Oakland, California – July 12, 2022 – Eko, a digital health company advancing heart and lung disease detection, today announced that the U.S. Food and Drug Administration (FDA) has cleared its Eko Murmur Analysis Software (EMAS) for detecting and characterizing murmurs found in adults and pediatric patients. The next generation of Eko's murmur detection capabilities grants Eko the first and only smart stethoscope on the market that can identify and differentiate, between innocent and structural, heart murmurs indicative of valvular heart disease.
Valvular heart disease is a life-threatening condition diagnosed in more than 8 million Americans1 and is often first identified with a stethoscope. While early detection is critical, millions of patients are expected to be undiagnosed, with as much as 57% of clinically significant valvular heart disease missed.2 By combining murmur analysis AI with its digital stethoscopes, Eko has transformed the traditional stethoscope into an objective, low-cost, and scalable screening tool that can identify significant structural heart disease in seconds on the front lines of care.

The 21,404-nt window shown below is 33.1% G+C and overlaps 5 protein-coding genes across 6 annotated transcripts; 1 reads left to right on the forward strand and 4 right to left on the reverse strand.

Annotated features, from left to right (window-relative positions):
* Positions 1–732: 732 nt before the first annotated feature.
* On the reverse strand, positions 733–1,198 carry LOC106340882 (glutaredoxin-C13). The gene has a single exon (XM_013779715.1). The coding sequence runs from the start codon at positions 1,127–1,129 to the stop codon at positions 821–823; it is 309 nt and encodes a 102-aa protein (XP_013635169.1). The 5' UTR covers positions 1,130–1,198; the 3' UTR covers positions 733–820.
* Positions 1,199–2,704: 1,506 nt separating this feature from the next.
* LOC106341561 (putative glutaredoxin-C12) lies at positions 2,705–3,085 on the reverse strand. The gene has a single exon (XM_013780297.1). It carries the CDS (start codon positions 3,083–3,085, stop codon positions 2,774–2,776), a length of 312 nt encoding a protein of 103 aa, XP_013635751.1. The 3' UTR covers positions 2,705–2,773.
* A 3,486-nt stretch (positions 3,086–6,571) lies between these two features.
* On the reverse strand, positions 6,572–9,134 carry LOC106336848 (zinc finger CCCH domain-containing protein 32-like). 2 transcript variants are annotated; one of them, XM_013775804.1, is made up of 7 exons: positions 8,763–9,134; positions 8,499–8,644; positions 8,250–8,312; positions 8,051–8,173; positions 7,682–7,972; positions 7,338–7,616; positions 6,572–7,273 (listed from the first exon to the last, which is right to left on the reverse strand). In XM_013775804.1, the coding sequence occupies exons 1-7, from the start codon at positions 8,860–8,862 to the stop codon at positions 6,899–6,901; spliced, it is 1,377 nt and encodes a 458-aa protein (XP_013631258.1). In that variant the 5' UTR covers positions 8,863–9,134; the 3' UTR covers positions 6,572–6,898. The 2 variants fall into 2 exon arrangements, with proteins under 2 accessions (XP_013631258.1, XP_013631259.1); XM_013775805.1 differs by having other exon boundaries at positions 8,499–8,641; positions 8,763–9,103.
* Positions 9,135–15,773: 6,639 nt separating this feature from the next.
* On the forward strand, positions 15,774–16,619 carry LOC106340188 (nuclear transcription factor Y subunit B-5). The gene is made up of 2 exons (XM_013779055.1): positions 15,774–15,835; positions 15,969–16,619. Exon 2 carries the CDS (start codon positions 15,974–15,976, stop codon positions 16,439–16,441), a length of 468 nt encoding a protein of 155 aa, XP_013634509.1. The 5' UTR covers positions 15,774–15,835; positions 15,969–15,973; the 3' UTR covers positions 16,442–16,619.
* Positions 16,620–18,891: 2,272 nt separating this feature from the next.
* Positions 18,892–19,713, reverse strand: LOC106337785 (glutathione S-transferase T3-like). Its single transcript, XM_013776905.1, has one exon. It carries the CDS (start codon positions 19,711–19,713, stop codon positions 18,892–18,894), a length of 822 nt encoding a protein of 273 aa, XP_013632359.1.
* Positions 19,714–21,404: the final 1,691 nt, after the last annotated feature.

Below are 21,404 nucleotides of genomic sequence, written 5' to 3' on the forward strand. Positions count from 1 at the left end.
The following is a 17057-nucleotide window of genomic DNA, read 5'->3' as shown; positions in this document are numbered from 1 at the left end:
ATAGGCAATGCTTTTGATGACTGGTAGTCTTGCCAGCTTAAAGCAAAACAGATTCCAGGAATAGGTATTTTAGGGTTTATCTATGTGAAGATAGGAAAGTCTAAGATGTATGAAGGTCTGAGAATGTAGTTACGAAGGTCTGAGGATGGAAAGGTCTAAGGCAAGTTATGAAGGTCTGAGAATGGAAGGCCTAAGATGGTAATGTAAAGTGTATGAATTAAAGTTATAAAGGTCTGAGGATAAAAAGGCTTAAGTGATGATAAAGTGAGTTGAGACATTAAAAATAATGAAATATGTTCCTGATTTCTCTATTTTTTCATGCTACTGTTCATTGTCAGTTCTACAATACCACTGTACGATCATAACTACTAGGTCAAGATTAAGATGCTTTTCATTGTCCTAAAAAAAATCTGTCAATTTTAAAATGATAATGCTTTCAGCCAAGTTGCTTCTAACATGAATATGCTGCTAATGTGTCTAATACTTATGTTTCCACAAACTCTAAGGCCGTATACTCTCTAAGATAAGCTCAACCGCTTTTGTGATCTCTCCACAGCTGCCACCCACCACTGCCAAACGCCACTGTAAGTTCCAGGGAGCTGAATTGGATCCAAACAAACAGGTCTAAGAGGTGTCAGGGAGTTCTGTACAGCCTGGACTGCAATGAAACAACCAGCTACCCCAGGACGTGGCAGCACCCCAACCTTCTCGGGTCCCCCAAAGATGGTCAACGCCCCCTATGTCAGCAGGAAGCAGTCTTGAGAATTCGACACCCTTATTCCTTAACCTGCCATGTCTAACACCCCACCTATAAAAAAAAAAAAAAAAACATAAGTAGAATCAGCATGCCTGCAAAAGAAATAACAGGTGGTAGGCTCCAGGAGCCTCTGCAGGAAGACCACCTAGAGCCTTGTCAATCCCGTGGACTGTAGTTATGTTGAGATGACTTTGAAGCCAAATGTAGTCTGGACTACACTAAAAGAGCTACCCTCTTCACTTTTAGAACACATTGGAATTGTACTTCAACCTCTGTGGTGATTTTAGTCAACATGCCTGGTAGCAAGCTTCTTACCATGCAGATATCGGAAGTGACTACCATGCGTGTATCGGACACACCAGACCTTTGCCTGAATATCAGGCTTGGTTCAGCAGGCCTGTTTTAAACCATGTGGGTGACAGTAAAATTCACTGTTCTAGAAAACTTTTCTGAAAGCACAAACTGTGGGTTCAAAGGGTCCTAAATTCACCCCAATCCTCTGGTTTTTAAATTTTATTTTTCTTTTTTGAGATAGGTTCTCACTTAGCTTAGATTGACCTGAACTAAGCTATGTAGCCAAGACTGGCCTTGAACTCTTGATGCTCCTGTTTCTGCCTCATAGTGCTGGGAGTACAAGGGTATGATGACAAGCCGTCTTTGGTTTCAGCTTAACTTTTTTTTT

"This latest FDA clearance is another way in which Eko is improving access to better heart health through clinically-validated algorithms and best-in-class medical devices," said Connor Landgraf, Co-founder & CEO of Eko. "By making heart disease screening algorithms and digital stethoscopes accessible in exam rooms around the country, we are moving towards a future in which more objective and consistent valvular heart disease screening can become the standard of care."
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The EMAS algorithm greatly improves the performance of healthcare professionals to accurately and consistently identify valvular heart disease, with an overall sensitivity of 85.6% and specificity of 84.4%.3 Further analysis showed that among adults 18 years and older, the EMAS algorithm identified structural murmurs with a sensitivity of 90.2% and specificity of 90.6%.4 When using traditional stethoscopes to detect significant valvular heart disease, general practitioners (GPs) were found to have a sensitivity of 44% and specificity of 69%.5
"Combining pathologic murmur detection with the stethoscope, a tool already deeply embedded in the practice of medicine, will allow for more accurate and efficient screening of heart valve disease in the community," said Dr. Patrick McCarthy, Executive Director of the Bluhm Cardiovascular Institute at Northwestern Medicine. "Eko's platform will help uncover early valvular heart disease in millions of people worldwide who may otherwise be missed, and make a significant impact on our ability to treat patients with life-saving interventions."